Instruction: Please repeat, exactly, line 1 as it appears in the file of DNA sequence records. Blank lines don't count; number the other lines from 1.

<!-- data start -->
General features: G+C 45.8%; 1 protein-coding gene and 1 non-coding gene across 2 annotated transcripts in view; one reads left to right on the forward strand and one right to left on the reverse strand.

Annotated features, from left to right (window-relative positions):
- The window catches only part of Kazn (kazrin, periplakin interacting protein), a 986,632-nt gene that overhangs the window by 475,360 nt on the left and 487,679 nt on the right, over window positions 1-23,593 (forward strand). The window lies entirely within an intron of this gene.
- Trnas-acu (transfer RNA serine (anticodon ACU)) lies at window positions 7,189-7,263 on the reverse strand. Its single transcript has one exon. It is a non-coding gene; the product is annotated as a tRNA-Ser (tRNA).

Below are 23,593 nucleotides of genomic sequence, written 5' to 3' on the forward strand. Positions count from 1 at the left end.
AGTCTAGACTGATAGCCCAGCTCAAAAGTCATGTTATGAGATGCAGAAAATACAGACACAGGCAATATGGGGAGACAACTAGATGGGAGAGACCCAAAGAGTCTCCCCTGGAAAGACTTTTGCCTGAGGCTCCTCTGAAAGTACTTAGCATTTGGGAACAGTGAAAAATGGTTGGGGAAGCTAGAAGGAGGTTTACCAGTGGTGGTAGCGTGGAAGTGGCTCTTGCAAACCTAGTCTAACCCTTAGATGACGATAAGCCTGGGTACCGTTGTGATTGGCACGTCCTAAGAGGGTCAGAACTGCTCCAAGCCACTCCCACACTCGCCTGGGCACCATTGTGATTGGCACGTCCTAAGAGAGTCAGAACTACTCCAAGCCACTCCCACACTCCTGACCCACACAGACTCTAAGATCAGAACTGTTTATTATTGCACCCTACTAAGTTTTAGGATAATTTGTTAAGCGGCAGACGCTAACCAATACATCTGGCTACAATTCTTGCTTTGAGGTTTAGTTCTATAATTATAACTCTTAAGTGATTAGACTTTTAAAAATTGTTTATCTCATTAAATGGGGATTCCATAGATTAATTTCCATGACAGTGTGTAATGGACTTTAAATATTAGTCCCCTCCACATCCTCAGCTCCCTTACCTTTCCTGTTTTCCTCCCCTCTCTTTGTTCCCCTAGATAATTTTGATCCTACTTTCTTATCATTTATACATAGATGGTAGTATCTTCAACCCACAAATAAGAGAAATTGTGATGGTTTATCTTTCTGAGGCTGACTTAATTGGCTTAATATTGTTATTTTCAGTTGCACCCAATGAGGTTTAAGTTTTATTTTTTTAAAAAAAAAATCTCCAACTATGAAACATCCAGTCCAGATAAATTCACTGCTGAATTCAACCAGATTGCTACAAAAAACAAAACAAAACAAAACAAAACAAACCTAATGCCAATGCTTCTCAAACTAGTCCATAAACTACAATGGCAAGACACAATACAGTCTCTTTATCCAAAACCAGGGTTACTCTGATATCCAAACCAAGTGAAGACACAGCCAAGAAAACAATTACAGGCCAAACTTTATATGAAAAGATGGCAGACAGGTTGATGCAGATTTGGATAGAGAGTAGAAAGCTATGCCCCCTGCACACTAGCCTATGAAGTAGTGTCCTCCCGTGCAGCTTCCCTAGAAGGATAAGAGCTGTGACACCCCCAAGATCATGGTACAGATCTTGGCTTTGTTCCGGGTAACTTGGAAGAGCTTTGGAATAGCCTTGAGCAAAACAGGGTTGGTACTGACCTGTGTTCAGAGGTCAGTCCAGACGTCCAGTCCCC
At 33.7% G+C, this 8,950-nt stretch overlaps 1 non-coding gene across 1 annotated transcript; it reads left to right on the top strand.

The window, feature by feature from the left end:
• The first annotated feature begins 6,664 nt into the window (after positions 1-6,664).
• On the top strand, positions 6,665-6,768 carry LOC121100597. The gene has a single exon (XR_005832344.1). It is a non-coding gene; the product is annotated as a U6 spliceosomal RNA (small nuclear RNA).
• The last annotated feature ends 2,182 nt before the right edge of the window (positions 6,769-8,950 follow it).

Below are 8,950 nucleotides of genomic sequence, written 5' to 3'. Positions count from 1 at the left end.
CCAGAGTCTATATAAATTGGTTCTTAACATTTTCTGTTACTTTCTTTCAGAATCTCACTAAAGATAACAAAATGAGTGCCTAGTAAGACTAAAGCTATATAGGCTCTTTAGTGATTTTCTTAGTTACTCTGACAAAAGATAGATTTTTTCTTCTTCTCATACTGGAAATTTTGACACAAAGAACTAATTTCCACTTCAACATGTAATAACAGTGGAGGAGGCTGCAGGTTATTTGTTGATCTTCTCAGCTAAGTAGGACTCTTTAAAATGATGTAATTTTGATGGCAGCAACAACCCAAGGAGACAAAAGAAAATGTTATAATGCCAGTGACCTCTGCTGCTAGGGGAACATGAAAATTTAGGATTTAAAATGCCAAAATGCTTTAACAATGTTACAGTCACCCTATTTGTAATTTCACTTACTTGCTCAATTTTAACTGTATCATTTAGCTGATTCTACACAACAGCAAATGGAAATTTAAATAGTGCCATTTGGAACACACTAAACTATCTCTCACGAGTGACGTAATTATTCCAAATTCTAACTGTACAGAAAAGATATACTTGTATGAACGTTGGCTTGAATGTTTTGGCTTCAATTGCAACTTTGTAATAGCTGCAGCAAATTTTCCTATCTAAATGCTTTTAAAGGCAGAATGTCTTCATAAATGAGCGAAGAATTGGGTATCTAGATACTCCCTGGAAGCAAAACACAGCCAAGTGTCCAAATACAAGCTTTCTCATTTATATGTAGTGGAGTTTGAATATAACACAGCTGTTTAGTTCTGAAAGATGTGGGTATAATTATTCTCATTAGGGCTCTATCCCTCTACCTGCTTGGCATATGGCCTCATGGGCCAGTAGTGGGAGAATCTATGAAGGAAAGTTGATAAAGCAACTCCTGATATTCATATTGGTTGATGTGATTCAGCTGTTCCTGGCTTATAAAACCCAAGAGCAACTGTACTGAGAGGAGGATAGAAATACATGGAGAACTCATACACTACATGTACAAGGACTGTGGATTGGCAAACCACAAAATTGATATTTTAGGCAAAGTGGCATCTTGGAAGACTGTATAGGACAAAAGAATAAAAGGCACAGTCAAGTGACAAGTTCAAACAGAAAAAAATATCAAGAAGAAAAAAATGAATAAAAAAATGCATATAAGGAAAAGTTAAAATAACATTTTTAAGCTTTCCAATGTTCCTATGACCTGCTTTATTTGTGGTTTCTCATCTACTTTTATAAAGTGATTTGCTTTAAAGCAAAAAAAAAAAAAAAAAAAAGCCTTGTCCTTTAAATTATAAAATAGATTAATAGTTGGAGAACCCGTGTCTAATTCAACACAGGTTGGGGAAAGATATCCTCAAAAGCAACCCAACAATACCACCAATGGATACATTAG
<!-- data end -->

General features: G+C 45.8%; 1 protein-coding gene and 1 non-coding gene across 2 annotated transcripts in view; one reads left to right on the forward strand and one right to left on the reverse strand.